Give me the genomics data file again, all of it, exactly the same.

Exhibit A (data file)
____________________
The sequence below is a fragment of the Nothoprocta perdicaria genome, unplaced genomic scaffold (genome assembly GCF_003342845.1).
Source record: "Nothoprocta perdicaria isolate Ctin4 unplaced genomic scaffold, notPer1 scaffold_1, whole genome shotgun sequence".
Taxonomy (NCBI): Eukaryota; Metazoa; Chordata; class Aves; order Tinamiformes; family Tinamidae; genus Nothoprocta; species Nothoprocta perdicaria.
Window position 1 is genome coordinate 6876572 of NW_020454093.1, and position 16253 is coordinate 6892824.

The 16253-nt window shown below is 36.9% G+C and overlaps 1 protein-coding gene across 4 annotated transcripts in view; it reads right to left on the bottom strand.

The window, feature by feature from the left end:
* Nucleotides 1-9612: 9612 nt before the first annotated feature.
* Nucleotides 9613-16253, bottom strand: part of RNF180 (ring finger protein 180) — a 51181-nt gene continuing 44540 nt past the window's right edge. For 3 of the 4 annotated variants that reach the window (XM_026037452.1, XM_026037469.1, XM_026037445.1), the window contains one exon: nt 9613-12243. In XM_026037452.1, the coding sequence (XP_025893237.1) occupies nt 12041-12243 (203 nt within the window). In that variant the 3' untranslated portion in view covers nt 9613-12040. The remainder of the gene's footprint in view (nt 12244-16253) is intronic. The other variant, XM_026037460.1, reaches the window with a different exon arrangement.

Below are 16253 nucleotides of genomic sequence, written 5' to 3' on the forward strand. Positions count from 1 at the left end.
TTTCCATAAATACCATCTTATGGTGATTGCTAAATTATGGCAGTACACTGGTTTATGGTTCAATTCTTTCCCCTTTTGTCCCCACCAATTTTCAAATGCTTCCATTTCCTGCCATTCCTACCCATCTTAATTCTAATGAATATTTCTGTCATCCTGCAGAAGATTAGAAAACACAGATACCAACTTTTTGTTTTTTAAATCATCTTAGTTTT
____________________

The sequence below is a fragment of the Nothoprocta perdicaria genome, unplaced genomic scaffold (genome assembly GCF_003342845.1).
Source record: "Nothoprocta perdicaria isolate Ctin4 unplaced genomic scaffold, notPer1 scaffold_1, whole genome shotgun sequence".
Taxonomy (NCBI): Eukaryota; Metazoa; Chordata; class Aves; order Tinamiformes; family Tinamidae; genus Nothoprocta; species Nothoprocta perdicaria.
Window position 1 is genome coordinate 6876572 of NW_020454093.1, and position 16253 is coordinate 6892824.

The 16253-nt window shown below is 36.9% G+C and overlaps 1 protein-coding gene across 4 annotated transcripts in view; it reads right to left on the bottom strand.

The window, feature by feature from the left end:
* Nucleotides 1-9612: 9612 nt before the first annotated feature.
* Nucleotides 9613-16253, bottom strand: part of RNF180 (ring finger protein 180) — a 51181-nt gene continuing 44540 nt past the window's right edge. For 3 of the 4 annotated variants that reach the window (XM_026037452.1, XM_026037469.1, XM_026037445.1), the window contains one exon: nt 9613-12243. In XM_026037452.1, the coding sequence (XP_025893237.1) occupies nt 12041-12243 (203 nt within the window). In that variant the 3' untranslated portion in view covers nt 9613-12040. The remainder of the gene's footprint in view (nt 12244-16253) is intronic. The other variant, XM_026037460.1, reaches the window with a different exon arrangement.

Below are 16253 nucleotides of genomic sequence, written 5' to 3' on the forward strand. Positions count from 1 at the left end.
TTTCCATAAATACCATCTTATGGTGATTGCTAAATTATGGCAGTACACTGGTTTATGGTTCAATTCTTTCCCCTTTTGTCCCCACCAATTTTCAAATGCTTCCATTTCCTGCCATTCCTACCCATCTTAATTCTAATGAATATTTCTGTCATCCTGCAGAAGATTAGAAAACACAGATACCAACTTTTTGTTTTTTAAATCATCTTAGTTTT